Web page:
So, a victorious Hitler, who as I understand was obsessed to ingratiate himself with England and America and be considered as an equal partner in world affairs, would have embarked in an unprecedented genocidal campaign after his victory?

Evidence strongly suggesting that he had exactly that on his mind, your "why would he" considerations aren't exactly pertinent. And who said that Hitler – who was at war with Britain already – didn’t foresee a huge final confrontation with the Anglo-Saxon powers, which only ruthless exploitation of food and other resources from the Soviet Union would enable him to win? The "unprecedented genocidal campaign" would not have been an end in itself, after all. It would have been a means to secure resources needed by Germany to withstand the Allies' blockade and avoid what the Nazis dreaded most, a collapse of the home front such as had happened in 1918.

As far as the German citizens watching in apathy, isn’t it the “willing executioners” line rehashed?

I thought the "willing executioners" thing was about Germans in general hating Jews and wanting them to die, which is somewhat exaggerated. Watch in apathy they did as their Jewish neighbours were taken away and news about the mass slaughter in the east leaked in through frontline soldiers on leave and other sources. Why would they object to a ruthless exploitation of food supplies in the occupied Soviet territories that granted them a comfortable living standard, especially if not directly exposed to the local consequences?

From what I understand from many historians, the Nazis went thru a great deception and secrecy to hide from their own people the extermination of the Jews.

Not very successfully, though. Everyone in the annexed Polish territories and in the Generalgouvernement knew what was happening, and even in the Reich one had to have a "better not ask, better not know" attitude (which many people had) to remain blissfully ignorant.

Or, are we really serious that all that killing would have been done in secrecy?

Not with secrecy, but with more discretion in relation to who wasn't there than direct mass murder, especially as concerns the cause and effect relationship.

Even the Ukrainian famine, behind the “iron curtain” and all, was known while it was happening.

Actually the Soviets managed to largely conceal the fact that there was starvation at all, even from sympathetic observers they invited in order to "demonstrate" that there was no starvation. And if starvation itself could not be concealed, at least the causes could be obfuscated so as to blame it on circumstances other than criminal government policy. The discussion about the causes and the degree of criminal intent goes on to this day. Causes are harder to obfuscate when you shoot and gas people, though.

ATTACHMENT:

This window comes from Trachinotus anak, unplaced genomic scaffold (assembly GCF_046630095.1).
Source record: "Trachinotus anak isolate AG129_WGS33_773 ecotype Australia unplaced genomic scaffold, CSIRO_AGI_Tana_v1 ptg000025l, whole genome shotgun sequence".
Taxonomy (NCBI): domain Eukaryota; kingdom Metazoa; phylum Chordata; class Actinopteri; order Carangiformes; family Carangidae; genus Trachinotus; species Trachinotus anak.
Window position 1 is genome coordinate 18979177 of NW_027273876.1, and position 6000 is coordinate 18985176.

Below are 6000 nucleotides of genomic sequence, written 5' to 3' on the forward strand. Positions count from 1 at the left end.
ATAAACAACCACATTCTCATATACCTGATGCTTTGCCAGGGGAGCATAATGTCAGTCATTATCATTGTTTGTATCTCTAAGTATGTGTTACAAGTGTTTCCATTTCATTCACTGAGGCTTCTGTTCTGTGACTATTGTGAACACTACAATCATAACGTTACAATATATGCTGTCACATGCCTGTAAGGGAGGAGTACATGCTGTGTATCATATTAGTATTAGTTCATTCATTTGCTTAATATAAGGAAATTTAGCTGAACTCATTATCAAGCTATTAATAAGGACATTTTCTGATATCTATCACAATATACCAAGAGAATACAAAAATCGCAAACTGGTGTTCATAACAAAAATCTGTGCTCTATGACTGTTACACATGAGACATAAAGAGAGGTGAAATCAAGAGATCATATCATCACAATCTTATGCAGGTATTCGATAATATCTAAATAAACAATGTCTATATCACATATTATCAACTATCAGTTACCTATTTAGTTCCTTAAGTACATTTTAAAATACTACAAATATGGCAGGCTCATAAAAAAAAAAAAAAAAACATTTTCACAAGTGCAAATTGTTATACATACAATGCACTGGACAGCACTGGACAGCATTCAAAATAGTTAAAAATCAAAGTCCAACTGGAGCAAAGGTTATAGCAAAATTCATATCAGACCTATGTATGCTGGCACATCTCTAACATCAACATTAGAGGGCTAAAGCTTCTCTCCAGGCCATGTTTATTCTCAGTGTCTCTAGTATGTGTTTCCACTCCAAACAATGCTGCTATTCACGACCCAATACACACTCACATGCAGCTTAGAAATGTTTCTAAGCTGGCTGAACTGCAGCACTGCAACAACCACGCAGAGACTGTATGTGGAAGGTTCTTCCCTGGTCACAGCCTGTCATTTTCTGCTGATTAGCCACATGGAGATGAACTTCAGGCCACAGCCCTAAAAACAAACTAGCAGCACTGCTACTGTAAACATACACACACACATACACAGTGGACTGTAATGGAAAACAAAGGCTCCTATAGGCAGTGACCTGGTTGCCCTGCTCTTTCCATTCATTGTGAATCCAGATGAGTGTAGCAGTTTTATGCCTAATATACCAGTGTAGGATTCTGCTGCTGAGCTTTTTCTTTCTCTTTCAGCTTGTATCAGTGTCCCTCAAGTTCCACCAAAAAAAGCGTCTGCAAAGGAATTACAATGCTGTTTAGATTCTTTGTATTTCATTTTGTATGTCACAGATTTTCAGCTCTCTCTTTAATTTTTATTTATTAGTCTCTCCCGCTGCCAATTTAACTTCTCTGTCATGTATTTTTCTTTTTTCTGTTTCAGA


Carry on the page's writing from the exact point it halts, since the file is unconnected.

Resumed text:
Roberto Muehlenkamp said...

“Hitler-hugers” and “uniqueness”, I am not sure if you referring to me, or historians like Beevor, Evans, Bellamy, etc or maybe even the western judges at the Nuremberg trials.

You didn't manage to show me how Beevor's assessment re the starvation plan and Soviet prisoners of war differs from Snyder's while I showed you Beevor citations (here and here) suggesting that both authors are on the same line.

Moreover neither of the sources you invoke started out like What kind of an idiot would write a book like "bloodlands" or at least the ridiculous comments i read here that Hitler was planning to kill tens of millions of Ukranians, Russians, etc. And neither of them came up with anything like your "blood libel" remark. The "why didn't they this and that" – rhetoric is also familiar.

So please forgive me if sense a slight smell of rat here.

Roberto Muehlenkamp said...

“Scorched earth” and “requisitions of food by the Soviets”: no obsession here, just that for someone like Snyder who refers to ‘starvation’ and ‘food’ about a hundred times in one chapter, and basically on that basis he constructs his thesis for the POWs, Leningrad, other cities, and future starvation of 10’s of millions, it would have been nice if he told his readers what else was happening with the food, even if he were to dismiss its significance. And since he tells us in this great passage of his, about Hitler’s policies enabling the mass rape of German women, perhaps he could have also made some case about Stalin’s policies enabling the starvation of his POWs, his besieged people, or his Soviet citizens in general. As we can see from the passages I posted, other historians did.

And perhaps he could have also mentioned Stalin’s refusal to be a signatory of international POW agreements, and even his refusal, as I understand, to accept that there were even any Soviet POW’s in German hands - as a deterrent to surrender. Or, maybe I am asking for too much.


Did Snyder argue that the Nazis' failure to evacuate German civilians makes the Soviet mass rape of German women look any better, or why the outrage?